Hot Girls Wanted: It’s certainly not news that the porn industry is easily the most profitable category of the web, routinely out-viewing every other branch of traffic several times over. It’s also not news that it’s an industry that tends to churn through young women at a frantic rate, especially in the “amateur” division, where 18-year-olds can get flown to Miami from whatever hometown they live in, and make gobs of cash performing in 3-5 scenes a week. Still, Jill Bauer and Ronna Gradus’ doc offers some insight into the mindset of the young women in question, following a few months (about as long as most of them stay in the industry) in the lives of a single group house of would-be porn stars and their “talent scout.” The girls range from innocently impressionable to cagily disaffected, but all of them have dreams of eventually making it big in L.A. and becoming another house-hold brand, at least until they either tire of the constant grind (one shoot, involving a particularly apathetic actress and a dunder-headed older man is particularly awkward with the couples’ complete and utter lack of chemistry), or their parents and hometown friends find out, and they rapidly move on. The film suggests it’s a get-rick quick scheme that the girls can experiment with, before safely taking their leave, but it’s clear there’s a much darker underbelly to the industry than even what we’re seeing on screen here.

The Nightmare: Rodney Ascher’s follow-up doc to the phenomenally popular Room 237 bears a suitably creepy premise: He speaks with people from all over the country (and one in Manchester) about their chronic sleep paralysis and the accompanying — and eerily similar — shadowy phantasms that hover over them as they experience it.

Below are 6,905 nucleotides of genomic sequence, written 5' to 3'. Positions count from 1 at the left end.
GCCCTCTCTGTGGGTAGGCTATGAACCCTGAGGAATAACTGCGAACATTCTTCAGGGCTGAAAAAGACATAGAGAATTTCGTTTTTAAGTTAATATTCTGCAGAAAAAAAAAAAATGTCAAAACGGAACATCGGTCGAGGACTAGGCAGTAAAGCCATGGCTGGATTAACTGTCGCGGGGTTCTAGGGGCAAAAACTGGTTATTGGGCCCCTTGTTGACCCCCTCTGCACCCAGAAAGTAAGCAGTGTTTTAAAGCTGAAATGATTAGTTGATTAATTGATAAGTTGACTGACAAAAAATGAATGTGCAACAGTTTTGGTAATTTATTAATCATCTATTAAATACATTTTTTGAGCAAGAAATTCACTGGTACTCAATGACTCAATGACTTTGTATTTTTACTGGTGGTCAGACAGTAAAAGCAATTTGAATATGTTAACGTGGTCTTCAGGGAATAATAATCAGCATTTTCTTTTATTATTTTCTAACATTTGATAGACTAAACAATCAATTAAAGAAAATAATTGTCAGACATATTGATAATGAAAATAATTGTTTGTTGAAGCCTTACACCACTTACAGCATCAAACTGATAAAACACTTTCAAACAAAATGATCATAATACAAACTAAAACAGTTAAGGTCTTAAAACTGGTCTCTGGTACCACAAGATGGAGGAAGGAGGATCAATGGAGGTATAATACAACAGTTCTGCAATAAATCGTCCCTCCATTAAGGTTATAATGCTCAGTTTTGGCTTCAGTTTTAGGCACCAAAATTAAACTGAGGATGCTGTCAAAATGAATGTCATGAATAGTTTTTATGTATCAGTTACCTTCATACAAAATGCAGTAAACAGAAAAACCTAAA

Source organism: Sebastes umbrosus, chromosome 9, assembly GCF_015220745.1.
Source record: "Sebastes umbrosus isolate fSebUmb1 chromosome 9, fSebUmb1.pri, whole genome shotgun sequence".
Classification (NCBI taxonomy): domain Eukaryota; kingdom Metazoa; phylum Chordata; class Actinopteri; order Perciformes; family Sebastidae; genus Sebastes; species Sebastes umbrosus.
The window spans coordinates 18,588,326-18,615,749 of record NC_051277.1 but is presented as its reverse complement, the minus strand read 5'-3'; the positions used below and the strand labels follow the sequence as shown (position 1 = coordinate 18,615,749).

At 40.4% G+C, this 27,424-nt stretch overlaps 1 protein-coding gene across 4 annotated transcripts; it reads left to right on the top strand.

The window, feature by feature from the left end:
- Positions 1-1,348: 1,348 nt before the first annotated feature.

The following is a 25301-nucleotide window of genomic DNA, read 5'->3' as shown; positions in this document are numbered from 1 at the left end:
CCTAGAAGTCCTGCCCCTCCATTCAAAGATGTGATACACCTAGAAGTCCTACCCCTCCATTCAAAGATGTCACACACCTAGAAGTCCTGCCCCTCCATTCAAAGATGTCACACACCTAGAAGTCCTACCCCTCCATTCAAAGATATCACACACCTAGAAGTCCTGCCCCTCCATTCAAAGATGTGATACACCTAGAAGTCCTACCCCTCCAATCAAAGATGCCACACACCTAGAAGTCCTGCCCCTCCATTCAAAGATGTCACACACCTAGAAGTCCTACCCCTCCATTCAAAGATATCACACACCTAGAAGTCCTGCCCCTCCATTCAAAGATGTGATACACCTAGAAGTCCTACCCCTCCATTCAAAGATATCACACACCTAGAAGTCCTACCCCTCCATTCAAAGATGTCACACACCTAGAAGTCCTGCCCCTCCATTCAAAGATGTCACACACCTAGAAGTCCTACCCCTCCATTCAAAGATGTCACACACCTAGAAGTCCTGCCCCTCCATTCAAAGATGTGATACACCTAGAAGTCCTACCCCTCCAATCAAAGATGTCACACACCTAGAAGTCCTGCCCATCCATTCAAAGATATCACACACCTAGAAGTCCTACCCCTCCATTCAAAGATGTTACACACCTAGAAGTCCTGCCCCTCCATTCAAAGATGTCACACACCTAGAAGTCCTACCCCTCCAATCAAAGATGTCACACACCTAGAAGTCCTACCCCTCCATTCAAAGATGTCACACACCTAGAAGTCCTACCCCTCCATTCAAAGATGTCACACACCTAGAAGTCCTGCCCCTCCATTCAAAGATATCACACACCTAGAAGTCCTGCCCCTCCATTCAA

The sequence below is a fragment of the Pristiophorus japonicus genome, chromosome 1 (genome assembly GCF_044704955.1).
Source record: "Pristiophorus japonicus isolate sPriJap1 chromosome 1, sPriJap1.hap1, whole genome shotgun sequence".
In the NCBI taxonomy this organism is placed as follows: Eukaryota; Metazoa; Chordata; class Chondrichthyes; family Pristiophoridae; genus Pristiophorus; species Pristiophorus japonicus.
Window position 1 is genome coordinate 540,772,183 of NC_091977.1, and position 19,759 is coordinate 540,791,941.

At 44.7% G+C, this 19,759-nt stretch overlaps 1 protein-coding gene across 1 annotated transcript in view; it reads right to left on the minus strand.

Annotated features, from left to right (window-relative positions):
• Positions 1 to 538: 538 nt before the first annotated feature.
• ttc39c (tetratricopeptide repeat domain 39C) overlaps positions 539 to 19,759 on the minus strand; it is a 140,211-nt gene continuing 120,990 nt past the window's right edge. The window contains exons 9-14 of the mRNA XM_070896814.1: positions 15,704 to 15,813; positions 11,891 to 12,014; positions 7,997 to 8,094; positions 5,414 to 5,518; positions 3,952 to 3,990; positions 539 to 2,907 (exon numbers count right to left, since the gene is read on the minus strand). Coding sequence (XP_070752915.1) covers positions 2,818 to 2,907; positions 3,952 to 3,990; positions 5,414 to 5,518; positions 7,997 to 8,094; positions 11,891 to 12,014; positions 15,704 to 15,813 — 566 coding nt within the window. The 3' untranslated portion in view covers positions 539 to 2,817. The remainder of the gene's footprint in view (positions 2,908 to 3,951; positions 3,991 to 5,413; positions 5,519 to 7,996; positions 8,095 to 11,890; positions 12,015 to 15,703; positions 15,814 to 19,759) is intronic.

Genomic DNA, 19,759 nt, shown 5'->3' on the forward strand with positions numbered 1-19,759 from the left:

Photo from The Nightmare, courtesy Campfire

Photo from The Nightmare, courtesy Campfire

Leaving it largely in their own words, Ascher’s film recreates the vivid scenes they depict, offering up a smorgasbord of haunting visions and more than a couple jump-scares that made the sold-out Sundance audience scream their lungs out. At the same time, the sufferers — who range in age, race, and gender — each seem oddly distanced by what they’re describing. In some cases, it’s because either through religion or closed-loop metaphor they’ve managed to escape its clutches, in others, because they have come to accept it and are seemingly at peace. The film, therefore, is both frustratingly inconclusive and somewhat strangely dissociated from its subject’s emotional responses, leaving it interesting but slightly flat.

Tomorrow: Starting the inevitable wind-down, but there are still some supremely intriguing possibilities, including Stanford Prison Experiment, Cartel Land, Digging Fire, Results, and Welcome to Leith.

Into the frigid climes and rarefied thin air of the spectacular Utah Mountains, I’ve arrived in order to document some of the sense and senselessness of the 2015 Sundance Film Festival. Over the next week, armed with little more than a heavy parka and a bevy of blank reporter’s notebooks, I’ll endeavor to watch as many movies as I can and report my findings.